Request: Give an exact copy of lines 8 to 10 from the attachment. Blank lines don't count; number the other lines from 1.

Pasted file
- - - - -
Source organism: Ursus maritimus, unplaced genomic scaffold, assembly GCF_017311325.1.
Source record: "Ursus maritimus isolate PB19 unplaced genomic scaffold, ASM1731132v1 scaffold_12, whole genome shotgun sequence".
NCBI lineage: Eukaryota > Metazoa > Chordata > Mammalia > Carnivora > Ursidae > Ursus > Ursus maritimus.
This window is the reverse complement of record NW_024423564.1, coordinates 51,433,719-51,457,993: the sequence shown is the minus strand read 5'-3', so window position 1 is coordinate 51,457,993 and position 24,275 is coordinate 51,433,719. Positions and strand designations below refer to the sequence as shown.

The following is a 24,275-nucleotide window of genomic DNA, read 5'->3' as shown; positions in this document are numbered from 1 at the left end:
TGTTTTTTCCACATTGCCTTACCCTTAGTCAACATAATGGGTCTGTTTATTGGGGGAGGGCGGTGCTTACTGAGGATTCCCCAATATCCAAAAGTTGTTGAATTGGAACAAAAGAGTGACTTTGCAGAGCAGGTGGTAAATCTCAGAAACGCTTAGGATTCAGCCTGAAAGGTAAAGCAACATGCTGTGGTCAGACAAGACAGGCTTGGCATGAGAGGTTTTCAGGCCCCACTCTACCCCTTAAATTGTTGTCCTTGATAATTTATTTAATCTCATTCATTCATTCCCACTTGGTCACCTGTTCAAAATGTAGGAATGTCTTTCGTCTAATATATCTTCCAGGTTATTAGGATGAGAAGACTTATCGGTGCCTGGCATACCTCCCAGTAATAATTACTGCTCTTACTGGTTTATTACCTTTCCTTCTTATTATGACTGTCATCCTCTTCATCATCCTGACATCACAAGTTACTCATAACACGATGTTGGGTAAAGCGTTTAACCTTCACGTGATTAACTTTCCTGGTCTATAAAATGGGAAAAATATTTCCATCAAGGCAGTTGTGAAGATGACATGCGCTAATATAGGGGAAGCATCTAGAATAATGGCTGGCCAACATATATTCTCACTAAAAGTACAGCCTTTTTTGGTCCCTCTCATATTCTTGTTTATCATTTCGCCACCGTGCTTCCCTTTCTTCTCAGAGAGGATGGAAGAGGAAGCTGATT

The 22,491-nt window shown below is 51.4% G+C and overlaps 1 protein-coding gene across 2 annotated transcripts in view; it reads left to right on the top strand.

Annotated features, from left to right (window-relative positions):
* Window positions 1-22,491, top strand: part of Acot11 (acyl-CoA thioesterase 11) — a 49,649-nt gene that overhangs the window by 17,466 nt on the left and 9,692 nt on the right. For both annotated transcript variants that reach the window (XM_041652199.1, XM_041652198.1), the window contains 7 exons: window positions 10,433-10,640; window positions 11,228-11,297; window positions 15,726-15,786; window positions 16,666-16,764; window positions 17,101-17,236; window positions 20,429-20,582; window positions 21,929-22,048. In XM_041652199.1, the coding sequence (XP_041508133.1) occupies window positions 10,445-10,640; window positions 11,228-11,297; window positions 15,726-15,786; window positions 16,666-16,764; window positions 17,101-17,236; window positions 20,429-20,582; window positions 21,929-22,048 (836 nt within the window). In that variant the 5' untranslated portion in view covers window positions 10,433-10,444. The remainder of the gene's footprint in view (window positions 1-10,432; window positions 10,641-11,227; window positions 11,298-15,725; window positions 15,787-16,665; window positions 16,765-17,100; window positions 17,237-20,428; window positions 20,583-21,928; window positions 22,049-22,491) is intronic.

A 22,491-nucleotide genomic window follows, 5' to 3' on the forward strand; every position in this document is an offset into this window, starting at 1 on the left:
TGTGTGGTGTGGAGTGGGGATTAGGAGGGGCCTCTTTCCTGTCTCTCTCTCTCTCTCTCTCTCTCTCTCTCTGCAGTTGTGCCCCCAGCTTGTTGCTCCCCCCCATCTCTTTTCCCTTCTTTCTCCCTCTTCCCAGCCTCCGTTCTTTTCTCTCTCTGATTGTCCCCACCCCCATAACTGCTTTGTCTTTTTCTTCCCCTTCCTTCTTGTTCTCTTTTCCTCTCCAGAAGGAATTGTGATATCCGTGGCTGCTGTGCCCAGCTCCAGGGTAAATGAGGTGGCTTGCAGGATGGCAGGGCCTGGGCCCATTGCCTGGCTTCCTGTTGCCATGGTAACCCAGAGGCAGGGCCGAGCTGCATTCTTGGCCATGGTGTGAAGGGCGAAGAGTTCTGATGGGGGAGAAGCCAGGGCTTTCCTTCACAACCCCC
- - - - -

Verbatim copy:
Annotated features, from left to right (window-relative positions):
* Window positions 1-22,491, top strand: part of Acot11 (acyl-CoA thioesterase 11) — a 49,649-nt gene that overhangs the window by 17,466 nt on the left and 9,692 nt on the right. For both annotated transcript variants that reach the window (XM_041652199.1, XM_041652198.1), the window contains 7 exons: window positions 10,433-10,640; window positions 11,228-11,297; window positions 15,726-15,786; window positions 16,666-16,764; window positions 17,101-17,236; window positions 20,429-20,582; window positions 21,929-22,048. In XM_041652199.1, the coding sequence (XP_041508133.1) occupies window positions 10,445-10,640; window positions 11,228-11,297; window positions 15,726-15,786; window positions 16,666-16,764; window positions 17,101-17,236; window positions 20,429-20,582; window positions 21,929-22,048 (836 nt within the window). In that variant the 5' untranslated portion in view covers window positions 10,433-10,444. The remainder of the gene's footprint in view (window positions 1-10,432; window positions 10,641-11,227; window positions 11,298-15,725; window positions 15,787-16,665; window positions 16,765-17,100; window positions 17,237-20,428; window positions 20,583-21,928; window positions 22,049-22,491) is intronic.

A 22,491-nucleotide genomic window follows, 5' to 3' on the forward strand; every position in this document is an offset into this window, starting at 1 on the left: